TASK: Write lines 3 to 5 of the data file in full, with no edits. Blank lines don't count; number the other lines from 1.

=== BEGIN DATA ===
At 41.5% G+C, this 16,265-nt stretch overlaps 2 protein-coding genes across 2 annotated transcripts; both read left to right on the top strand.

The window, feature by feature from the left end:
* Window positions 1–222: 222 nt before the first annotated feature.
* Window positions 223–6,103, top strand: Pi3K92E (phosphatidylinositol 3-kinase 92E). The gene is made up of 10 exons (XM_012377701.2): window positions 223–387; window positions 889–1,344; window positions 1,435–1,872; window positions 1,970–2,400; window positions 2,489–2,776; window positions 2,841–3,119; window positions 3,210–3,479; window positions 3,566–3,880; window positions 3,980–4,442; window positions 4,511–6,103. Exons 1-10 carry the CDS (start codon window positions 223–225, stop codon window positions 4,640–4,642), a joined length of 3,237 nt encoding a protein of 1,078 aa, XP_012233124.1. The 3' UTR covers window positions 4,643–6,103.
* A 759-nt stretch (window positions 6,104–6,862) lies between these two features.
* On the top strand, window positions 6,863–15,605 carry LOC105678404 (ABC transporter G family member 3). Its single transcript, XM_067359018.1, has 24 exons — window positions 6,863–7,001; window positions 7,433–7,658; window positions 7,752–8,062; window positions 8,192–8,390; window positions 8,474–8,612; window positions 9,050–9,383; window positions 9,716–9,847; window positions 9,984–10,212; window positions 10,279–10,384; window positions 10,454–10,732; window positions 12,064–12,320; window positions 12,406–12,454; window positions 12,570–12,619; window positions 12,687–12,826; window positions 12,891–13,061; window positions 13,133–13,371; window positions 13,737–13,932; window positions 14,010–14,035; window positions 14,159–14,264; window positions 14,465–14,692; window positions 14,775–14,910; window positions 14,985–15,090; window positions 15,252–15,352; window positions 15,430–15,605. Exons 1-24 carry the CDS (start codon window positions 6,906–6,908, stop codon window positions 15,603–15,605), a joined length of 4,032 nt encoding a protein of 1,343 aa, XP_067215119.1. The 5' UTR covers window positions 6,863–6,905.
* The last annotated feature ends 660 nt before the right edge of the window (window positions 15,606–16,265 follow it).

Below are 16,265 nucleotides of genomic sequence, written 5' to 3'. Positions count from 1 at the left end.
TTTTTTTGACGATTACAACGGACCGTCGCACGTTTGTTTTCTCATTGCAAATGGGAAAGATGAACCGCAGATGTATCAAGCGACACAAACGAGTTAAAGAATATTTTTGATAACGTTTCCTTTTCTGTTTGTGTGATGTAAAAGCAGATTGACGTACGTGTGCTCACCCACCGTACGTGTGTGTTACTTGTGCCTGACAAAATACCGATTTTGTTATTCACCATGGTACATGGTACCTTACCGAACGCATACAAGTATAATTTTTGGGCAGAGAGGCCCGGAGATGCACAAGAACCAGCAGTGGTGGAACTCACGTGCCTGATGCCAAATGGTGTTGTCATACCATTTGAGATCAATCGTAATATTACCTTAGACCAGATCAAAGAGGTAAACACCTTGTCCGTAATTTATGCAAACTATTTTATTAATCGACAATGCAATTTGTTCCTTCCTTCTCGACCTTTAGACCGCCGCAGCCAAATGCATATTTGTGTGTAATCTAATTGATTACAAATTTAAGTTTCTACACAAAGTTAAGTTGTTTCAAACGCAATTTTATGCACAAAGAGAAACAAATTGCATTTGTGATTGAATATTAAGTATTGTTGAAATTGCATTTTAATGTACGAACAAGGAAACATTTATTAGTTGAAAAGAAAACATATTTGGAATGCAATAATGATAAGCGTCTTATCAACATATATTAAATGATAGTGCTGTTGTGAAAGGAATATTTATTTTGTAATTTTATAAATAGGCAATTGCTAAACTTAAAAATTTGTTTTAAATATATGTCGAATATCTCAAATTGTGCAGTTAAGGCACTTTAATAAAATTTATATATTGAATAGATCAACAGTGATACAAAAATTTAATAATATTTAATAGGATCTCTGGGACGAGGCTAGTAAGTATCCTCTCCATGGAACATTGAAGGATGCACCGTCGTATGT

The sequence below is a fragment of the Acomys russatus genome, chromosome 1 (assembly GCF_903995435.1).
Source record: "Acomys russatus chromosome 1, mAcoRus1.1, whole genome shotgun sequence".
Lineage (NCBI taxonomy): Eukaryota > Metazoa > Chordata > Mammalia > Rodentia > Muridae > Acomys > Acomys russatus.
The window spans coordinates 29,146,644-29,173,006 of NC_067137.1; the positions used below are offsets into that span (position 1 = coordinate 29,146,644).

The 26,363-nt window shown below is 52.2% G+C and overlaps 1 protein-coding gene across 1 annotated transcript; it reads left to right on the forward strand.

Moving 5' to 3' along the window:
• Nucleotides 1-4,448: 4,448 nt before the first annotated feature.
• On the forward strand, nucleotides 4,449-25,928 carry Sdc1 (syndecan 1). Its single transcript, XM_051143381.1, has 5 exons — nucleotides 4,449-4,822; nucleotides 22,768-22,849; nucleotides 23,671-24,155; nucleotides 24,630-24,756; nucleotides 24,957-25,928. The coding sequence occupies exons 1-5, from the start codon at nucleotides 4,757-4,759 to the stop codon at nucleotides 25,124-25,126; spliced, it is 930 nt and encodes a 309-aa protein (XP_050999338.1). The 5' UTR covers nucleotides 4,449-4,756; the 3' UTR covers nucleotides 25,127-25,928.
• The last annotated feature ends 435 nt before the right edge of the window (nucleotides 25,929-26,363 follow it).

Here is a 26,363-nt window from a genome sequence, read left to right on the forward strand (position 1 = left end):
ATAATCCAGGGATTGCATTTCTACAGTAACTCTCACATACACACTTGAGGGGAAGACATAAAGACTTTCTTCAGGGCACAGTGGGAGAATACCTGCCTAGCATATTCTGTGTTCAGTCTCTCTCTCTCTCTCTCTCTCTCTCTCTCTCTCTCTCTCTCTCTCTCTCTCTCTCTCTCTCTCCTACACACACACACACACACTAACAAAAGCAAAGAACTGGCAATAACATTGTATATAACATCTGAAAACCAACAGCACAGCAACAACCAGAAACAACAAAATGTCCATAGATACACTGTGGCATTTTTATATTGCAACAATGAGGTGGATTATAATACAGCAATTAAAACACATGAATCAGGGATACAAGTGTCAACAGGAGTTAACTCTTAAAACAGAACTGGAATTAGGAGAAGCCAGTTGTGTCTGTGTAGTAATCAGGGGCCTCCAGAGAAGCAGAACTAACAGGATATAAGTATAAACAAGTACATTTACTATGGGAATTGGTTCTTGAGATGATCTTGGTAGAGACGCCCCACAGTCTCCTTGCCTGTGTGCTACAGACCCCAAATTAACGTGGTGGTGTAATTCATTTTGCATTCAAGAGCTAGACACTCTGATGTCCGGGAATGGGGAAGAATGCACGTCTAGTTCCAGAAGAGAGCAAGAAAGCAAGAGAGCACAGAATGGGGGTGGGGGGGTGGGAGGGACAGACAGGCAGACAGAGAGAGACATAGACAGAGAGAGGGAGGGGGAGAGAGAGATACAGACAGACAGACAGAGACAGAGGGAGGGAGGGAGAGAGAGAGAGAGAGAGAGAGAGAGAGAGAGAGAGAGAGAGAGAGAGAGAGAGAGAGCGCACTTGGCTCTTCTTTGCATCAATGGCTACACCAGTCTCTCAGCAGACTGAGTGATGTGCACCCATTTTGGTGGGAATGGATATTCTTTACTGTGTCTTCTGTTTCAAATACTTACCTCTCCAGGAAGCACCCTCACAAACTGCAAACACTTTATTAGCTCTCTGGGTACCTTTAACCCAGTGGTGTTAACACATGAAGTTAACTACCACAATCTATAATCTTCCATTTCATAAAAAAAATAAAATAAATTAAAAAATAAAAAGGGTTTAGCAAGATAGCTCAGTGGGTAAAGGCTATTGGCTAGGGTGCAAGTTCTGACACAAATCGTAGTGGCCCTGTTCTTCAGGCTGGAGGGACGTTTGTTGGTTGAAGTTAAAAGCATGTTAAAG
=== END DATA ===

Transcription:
* Window positions 1–222: 222 nt before the first annotated feature.
* Window positions 223–6,103, top strand: Pi3K92E (phosphatidylinositol 3-kinase 92E). The gene is made up of 10 exons (XM_012377701.2): window positions 223–387; window positions 889–1,344; window positions 1,435–1,872; window positions 1,970–2,400; window positions 2,489–2,776; window positions 2,841–3,119; window positions 3,210–3,479; window positions 3,566–3,880; window positions 3,980–4,442; window positions 4,511–6,103. Exons 1-10 carry the CDS (start codon window positions 223–225, stop codon window positions 4,640–4,642), a joined length of 3,237 nt encoding a protein of 1,078 aa, XP_012233124.1. The 3' UTR covers window positions 4,643–6,103.
* A 759-nt stretch (window positions 6,104–6,862) lies between these two features.